Gadget Wheels, dinos, mice and banana peels: my Top 4 cartoons of the 80s
The children of today are screwed. I was writing another piece for today, but I realised it was shit and going nowhere at about the exact time I was hit by a wave of laziness; the notes I had scribbled were scrunched up and thrown across the room, and I plonked myself on the lounge, flicking casually through the channels with no destination in mind. Amidst the soap operas, news programs and advertisements, I came across a children’s cartoon. I have no idea what it was called, but it appeared to be a terrible amalgamation of poor animation, talking dogs and painfully cheerful theme music. Was this really the best we could come up with in the 21st century to entertain kiddies? What the hell happened to the awesome cartoons of the 80s and early 90s?
Feeling lazy and overcome with nostalgia, and with Heather’s article on The B(itch)Log earlier this week still fresh in my mind, I decided to take a stand against the fucked up children’s entertainment of 2012. How am I going to do it? Easy. I’m going to regress twenty or so years and reintroduce the world to my four favourite cartoons of the 80s. Given that I’ve got intellectual maturity of a 9-year-old, it’s not going to be that difficult.
Eric Wimp was just a normal boy who lived at 29 Acacia Road until he indulged in the tropical delight, at which stage he transformed into a nutritious vigilante, intent on keeping the world safe from the evil schemes of corny supervillans. With an outfit that would make Batman reassess what it meant to wear a cowl, Bananaman got around by flying, albeit with a technique reminiscent of a swimming stroke. When the Australian Banana Growers’ Council was working on its marketing strategy, it should have looked no further than the quiet British schoolboy: he’s the poster child for potassium.
His greatest achievement? Wearing banana skins as boots and never slipping on them.
The British know comedy, and in the 80s, they were all over cartoons like a fat kid on a cheesecake. Aided by his nerdy hamster offsider Penfold, Danger Mouse was the James Bond of the rodent world, complete with flying car and an eye patch. How could you not love a Mickey Mouse 007 wannabe whose arch-nemesis was an obese toad with emphysema called Baron Silas Greenback?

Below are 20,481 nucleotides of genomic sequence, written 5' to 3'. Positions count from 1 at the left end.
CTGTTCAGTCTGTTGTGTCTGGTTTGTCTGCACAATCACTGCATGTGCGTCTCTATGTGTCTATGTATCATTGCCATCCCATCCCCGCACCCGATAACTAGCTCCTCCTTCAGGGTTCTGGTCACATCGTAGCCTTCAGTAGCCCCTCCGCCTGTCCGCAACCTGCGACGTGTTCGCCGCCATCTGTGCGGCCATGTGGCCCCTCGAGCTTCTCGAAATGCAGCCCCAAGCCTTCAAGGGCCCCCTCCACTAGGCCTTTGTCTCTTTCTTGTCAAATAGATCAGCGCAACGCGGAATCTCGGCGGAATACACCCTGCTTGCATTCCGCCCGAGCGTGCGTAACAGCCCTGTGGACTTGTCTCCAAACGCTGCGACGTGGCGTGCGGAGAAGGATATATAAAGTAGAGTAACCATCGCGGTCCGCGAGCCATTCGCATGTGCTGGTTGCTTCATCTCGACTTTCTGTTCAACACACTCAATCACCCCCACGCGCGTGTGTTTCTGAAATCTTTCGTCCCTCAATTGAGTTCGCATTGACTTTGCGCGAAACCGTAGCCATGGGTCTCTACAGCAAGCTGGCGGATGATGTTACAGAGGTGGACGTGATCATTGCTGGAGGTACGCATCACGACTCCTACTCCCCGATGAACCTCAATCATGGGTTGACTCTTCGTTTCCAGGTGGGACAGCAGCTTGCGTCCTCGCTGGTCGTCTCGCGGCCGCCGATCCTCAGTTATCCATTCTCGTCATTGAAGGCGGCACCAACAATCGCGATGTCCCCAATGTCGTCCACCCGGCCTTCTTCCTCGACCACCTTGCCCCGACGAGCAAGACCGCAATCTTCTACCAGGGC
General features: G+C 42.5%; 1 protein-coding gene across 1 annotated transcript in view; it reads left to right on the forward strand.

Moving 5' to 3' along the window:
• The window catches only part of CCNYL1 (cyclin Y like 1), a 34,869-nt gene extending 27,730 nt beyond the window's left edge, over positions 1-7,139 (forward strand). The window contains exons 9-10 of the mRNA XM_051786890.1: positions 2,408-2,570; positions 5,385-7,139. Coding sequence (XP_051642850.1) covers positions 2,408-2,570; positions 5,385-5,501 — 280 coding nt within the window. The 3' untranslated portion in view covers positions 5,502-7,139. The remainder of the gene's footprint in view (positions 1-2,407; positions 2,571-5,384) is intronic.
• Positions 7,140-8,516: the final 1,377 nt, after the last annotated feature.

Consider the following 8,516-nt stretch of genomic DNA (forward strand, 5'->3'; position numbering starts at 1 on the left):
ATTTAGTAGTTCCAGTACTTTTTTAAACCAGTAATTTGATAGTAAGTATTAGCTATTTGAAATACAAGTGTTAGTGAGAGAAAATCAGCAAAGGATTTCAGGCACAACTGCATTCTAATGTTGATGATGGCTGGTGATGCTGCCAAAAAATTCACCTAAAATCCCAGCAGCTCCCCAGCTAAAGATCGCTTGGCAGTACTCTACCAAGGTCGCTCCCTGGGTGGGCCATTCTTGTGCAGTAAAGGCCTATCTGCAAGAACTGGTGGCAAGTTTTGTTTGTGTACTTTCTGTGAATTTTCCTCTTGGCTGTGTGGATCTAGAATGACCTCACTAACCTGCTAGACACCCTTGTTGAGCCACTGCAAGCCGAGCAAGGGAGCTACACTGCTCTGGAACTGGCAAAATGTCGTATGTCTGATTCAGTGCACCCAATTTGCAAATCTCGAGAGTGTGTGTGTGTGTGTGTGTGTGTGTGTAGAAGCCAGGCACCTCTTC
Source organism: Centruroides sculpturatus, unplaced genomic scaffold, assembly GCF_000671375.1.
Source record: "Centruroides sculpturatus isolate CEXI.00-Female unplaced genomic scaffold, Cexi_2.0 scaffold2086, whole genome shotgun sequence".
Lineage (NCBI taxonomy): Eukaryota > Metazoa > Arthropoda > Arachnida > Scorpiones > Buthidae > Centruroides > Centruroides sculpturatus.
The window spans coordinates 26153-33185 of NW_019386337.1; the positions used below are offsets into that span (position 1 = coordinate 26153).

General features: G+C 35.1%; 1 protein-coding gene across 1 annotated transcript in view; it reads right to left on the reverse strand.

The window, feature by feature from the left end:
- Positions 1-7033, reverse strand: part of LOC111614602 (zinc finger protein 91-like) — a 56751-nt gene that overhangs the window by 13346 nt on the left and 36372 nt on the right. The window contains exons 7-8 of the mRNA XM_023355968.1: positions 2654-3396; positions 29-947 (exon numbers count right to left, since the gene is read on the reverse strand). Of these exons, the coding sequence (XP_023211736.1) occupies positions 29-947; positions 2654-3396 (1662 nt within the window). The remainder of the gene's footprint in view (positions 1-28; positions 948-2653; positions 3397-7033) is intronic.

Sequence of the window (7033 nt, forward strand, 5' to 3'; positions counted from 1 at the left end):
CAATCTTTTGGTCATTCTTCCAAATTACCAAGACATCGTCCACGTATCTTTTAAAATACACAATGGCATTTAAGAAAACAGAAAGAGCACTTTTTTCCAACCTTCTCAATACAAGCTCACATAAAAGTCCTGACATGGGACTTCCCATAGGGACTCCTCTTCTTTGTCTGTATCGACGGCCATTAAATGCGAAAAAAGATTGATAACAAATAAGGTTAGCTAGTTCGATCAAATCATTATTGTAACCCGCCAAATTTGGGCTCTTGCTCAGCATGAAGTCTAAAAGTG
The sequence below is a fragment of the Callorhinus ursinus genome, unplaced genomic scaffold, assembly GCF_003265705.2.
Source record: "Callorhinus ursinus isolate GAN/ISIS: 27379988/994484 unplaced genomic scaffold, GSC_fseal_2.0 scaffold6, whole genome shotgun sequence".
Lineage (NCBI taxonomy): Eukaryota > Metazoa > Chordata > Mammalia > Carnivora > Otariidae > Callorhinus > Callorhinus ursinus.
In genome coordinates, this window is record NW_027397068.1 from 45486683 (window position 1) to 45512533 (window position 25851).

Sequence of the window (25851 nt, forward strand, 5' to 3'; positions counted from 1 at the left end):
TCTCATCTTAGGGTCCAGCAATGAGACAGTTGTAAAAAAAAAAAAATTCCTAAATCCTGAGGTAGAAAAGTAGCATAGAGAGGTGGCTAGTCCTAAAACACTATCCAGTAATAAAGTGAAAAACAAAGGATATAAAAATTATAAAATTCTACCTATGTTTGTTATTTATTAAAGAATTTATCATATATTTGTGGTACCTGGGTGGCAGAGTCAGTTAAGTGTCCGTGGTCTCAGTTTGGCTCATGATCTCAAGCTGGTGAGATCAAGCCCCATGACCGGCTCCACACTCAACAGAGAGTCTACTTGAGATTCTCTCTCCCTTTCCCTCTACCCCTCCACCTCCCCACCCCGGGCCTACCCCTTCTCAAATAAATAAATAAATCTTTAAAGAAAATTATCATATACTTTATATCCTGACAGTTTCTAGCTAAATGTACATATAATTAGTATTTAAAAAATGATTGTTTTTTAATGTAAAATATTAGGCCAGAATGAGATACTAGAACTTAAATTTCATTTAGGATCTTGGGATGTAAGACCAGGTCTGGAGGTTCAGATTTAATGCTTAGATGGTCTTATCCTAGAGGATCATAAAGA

The biggest question to come out of the series pertained to the preferred garb of the furry secret agent: did Danger Mouse wear pants?
Dinosaurs. Lasers. Aliens riding said dinosaurs. This concludes the lesson on why Dino-Riders was such an awesome cartoon. Hell, it was that amazing, it made kids want to learn about palaeontology; there was a time circa 1990 that I could spell the names of most dinosaurs, including Ankylosaurus, Diplodocus and Quetzalcoatlus.
Calling this detective bumbling is like calling Kim Jong-il misunderstood. As dumb as he was, you have to respect a guy with rocket-powered roller skates and rotor blades built into his hat.
Inspector Gadget was the pioneer of the cyborg anti-discrimination movement, and taught us to love our fellow man, regardless of whether they were black, white or had telescopic extremities.
Important safety tip: do not go out wearing a trench coat and ask women if they’d like to see your Gadget Periscope.
Go-Go Gadget Nostalgia!
Damn. If I could go back to 1989 knowing what I know now, my goal of world domination would be a lot easier to achieve. And I’d be able to appoint Bananaman as the Vice President of Kick-Ass Superhero Costumes. And ride an angry Pachycephalosaurus*, adorned with armour and lasers, instead of catching the bus.
* Author’s note: best dinosaur name of all time.